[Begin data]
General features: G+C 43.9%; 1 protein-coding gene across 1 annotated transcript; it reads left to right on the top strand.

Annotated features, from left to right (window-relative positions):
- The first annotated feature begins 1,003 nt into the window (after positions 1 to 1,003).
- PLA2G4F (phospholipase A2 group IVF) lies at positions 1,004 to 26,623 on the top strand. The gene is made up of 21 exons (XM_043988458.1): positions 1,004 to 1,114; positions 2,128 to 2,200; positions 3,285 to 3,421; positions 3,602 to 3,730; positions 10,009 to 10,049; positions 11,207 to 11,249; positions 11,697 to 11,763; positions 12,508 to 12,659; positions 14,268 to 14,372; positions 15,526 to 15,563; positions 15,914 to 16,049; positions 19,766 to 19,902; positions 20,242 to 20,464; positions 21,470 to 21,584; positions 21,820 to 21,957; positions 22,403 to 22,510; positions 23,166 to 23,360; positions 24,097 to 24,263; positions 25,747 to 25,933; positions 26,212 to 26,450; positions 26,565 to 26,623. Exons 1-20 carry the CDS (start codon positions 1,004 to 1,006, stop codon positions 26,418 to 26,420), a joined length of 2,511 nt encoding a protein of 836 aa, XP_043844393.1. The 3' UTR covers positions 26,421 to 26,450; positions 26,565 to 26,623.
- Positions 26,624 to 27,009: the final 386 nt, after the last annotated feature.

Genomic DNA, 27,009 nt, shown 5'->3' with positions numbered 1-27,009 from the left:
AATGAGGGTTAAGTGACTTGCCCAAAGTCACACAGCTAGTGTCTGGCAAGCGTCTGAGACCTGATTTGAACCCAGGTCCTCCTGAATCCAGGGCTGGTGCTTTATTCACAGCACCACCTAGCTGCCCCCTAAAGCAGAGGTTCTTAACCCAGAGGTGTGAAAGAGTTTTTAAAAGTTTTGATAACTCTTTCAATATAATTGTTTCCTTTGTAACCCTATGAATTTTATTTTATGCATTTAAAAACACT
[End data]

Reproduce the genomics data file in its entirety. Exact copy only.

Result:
General features: G+C 43.9%; 1 protein-coding gene across 1 annotated transcript; it reads left to right on the top strand.

Annotated features, from left to right (window-relative positions):
- The first annotated feature begins 1,003 nt into the window (after positions 1 to 1,003).
- PLA2G4F (phospholipase A2 group IVF) lies at positions 1,004 to 26,623 on the top strand. The gene is made up of 21 exons (XM_043988458.1): positions 1,004 to 1,114; positions 2,128 to 2,200; positions 3,285 to 3,421; positions 3,602 to 3,730; positions 10,009 to 10,049; positions 11,207 to 11,249; positions 11,697 to 11,763; positions 12,508 to 12,659; positions 14,268 to 14,372; positions 15,526 to 15,563; positions 15,914 to 16,049; positions 19,766 to 19,902; positions 20,242 to 20,464; positions 21,470 to 21,584; positions 21,820 to 21,957; positions 22,403 to 22,510; positions 23,166 to 23,360; positions 24,097 to 24,263; positions 25,747 to 25,933; positions 26,212 to 26,450; positions 26,565 to 26,623. Exons 1-20 carry the CDS (start codon positions 1,004 to 1,006, stop codon positions 26,418 to 26,420), a joined length of 2,511 nt encoding a protein of 836 aa, XP_043844393.1. The 3' UTR covers positions 26,421 to 26,450; positions 26,565 to 26,623.
- Positions 26,624 to 27,009: the final 386 nt, after the last annotated feature.

Genomic DNA, 27,009 nt, shown 5'->3' with positions numbered 1-27,009 from the left:
AATGAGGGTTAAGTGACTTGCCCAAAGTCACACAGCTAGTGTCTGGCAAGCGTCTGAGACCTGATTTGAACCCAGGTCCTCCTGAATCCAGGGCTGGTGCTTTATTCACAGCACCACCTAGCTGCCCCCTAAAGCAGAGGTTCTTAACCCAGAGGTGTGAAAGAGTTTTTAAAAGTTTTGATAACTCTTTCAATATAATTGTTTCCTTTGTAACCCTATGAATTTTATTTTATGCATTTAAAAACACT